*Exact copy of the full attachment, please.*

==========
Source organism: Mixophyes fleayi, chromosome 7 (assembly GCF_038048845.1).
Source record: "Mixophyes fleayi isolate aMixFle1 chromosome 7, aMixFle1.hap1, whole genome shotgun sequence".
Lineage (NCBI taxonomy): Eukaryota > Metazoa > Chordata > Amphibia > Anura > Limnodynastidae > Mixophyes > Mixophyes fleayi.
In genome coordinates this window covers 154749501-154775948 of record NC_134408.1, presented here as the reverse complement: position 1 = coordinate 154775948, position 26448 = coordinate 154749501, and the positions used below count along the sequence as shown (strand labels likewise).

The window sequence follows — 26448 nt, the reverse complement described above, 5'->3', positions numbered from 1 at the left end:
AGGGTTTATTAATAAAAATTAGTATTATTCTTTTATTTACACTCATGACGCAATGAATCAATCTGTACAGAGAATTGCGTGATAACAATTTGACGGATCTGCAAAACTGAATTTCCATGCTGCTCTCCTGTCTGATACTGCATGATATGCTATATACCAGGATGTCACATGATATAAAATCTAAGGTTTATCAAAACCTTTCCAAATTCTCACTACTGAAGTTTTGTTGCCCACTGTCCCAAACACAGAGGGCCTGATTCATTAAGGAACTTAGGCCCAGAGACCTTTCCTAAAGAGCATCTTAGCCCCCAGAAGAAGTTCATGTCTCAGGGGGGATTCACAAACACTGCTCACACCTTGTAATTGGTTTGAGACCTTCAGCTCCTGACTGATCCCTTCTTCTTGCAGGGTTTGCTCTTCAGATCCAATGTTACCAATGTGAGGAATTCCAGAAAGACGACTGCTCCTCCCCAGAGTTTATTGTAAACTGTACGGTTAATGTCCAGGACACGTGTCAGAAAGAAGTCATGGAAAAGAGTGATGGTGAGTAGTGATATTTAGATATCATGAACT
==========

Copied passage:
Source organism: Mixophyes fleayi, chromosome 7 (assembly GCF_038048845.1).
Source record: "Mixophyes fleayi isolate aMixFle1 chromosome 7, aMixFle1.hap1, whole genome shotgun sequence".
Lineage (NCBI taxonomy): Eukaryota > Metazoa > Chordata > Amphibia > Anura > Limnodynastidae > Mixophyes > Mixophyes fleayi.
In genome coordinates this window covers 154749501-154775948 of record NC_134408.1, presented here as the reverse complement: position 1 = coordinate 154775948, position 26448 = coordinate 154749501, and the positions used below count along the sequence as shown (strand labels likewise).

The window sequence follows — 26448 nt, the reverse complement described above, 5'->3', positions numbered from 1 at the left end:
AGGGTTTATTAATAAAAATTAGTATTATTCTTTTATTTACACTCATGACGCAATGAATCAATCTGTACAGAGAATTGCGTGATAACAATTTGACGGATCTGCAAAACTGAATTTCCATGCTGCTCTCCTGTCTGATACTGCATGATATGCTATATACCAGGATGTCACATGATATAAAATCTAAGGTTTATCAAAACCTTTCCAAATTCTCACTACTGAAGTTTTGTTGCCCACTGTCCCAAACACAGAGGGCCTGATTCATTAAGGAACTTAGGCCCAGAGACCTTTCCTAAAGAGCATCTTAGCCCCCAGAAGAAGTTCATGTCTCAGGGGGGATTCACAAACACTGCTCACACCTTGTAATTGGTTTGAGACCTTCAGCTCCTGACTGATCCCTTCTTCTTGCAGGGTTTGCTCTTCAGATCCAATGTTACCAATGTGAGGAATTCCAGAAAGACGACTGCTCCTCCCCAGAGTTTATTGTAAACTGTACGGTTAATGTCCAGGACACGTGTCAGAAAGAAGTCATGGAAAAGAGTGATGGTGAGTAGTGATATTTAGATATCATGAACT